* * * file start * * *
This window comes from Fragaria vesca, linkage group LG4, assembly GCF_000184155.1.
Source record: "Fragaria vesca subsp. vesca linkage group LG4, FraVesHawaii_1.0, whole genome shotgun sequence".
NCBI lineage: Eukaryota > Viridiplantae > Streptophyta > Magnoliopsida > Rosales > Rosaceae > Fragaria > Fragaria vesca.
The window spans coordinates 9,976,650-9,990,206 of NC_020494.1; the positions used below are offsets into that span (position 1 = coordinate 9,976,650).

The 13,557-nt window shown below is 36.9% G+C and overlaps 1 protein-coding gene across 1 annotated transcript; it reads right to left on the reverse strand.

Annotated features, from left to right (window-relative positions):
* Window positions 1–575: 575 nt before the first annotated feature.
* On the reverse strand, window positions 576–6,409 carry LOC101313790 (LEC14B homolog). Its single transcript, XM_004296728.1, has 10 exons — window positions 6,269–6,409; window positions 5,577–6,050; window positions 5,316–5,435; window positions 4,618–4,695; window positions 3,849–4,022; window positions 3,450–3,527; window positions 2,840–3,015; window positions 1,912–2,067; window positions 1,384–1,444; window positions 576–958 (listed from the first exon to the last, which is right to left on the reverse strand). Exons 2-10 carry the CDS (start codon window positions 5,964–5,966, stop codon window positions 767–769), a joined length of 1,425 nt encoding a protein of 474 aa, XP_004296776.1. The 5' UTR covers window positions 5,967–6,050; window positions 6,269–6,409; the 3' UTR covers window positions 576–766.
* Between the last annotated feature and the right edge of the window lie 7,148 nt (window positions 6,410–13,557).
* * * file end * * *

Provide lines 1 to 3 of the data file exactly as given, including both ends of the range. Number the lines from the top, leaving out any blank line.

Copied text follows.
This window comes from Fragaria vesca, linkage group LG4, assembly GCF_000184155.1.
Source record: "Fragaria vesca subsp. vesca linkage group LG4, FraVesHawaii_1.0, whole genome shotgun sequence".
NCBI lineage: Eukaryota > Viridiplantae > Streptophyta > Magnoliopsida > Rosales > Rosaceae > Fragaria > Fragaria vesca.